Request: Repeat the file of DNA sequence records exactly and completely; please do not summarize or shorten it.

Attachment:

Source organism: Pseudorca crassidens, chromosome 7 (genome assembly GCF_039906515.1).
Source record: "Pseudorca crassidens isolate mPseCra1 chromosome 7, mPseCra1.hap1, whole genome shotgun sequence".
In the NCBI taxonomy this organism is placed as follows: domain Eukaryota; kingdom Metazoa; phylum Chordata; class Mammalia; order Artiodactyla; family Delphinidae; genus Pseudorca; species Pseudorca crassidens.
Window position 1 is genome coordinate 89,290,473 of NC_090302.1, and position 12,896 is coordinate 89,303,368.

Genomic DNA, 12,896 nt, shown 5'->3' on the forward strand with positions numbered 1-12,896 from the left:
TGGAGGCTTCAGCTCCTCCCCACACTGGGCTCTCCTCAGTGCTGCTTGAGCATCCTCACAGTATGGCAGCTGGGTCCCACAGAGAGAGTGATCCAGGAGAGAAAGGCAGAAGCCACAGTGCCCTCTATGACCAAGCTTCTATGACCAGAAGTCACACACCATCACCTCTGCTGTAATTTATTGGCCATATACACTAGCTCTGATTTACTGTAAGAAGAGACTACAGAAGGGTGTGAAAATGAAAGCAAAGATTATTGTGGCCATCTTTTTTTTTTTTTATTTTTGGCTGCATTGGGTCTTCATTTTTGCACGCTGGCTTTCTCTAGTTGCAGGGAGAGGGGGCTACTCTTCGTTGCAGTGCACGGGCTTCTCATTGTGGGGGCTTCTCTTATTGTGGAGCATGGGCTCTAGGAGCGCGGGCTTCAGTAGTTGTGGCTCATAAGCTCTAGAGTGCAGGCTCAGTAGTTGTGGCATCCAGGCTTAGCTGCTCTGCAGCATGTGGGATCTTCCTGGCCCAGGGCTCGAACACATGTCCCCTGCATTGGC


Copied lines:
Source organism: Pseudorca crassidens, chromosome 7 (genome assembly GCF_039906515.1).
Source record: "Pseudorca crassidens isolate mPseCra1 chromosome 7, mPseCra1.hap1, whole genome shotgun sequence".
In the NCBI taxonomy this organism is placed as follows: domain Eukaryota; kingdom Metazoa; phylum Chordata; class Mammalia; order Artiodactyla; family Delphinidae; genus Pseudorca; species Pseudorca crassidens.
Window position 1 is genome coordinate 89,290,473 of NC_090302.1, and position 12,896 is coordinate 89,303,368.

Genomic DNA, 12,896 nt, shown 5'->3' on the forward strand with positions numbered 1-12,896 from the left:
TGGAGGCTTCAGCTCCTCCCCACACTGGGCTCTCCTCAGTGCTGCTTGAGCATCCTCACAGTATGGCAGCTGGGTCCCACAGAGAGAGTGATCCAGGAGAGAAAGGCAGAAGCCACAGTGCCCTCTATGACCAAGCTTCTATGACCAGAAGTCACACACCATCACCTCTGCTGTAATTTATTGGCCATATACACTAGCTCTGATTTACTGTAAGAAGAGACTACAGAAGGGTGTGAAAATGAAAGCAAAGATTATTGTGGCCATCTTTTTTTTTTTTTATTTTTGGCTGCATTGGGTCTTCATTTTTGCACGCTGGCTTTCTCTAGTTGCAGGGAGAGGGGGCTACTCTTCGTTGCAGTGCACGGGCTTCTCATTGTGGGGGCTTCTCTTATTGTGGAGCATGGGCTCTAGGAGCGCGGGCTTCAGTAGTTGTGGCTCATAAGCTCTAGAGTGCAGGCTCAGTAGTTGTGGCATCCAGGCTTAGCTGCTCTGCAGCATGTGGGATCTTCCTGGCCCAGGGCTCGAACACATGTCCCCTGCATTGGC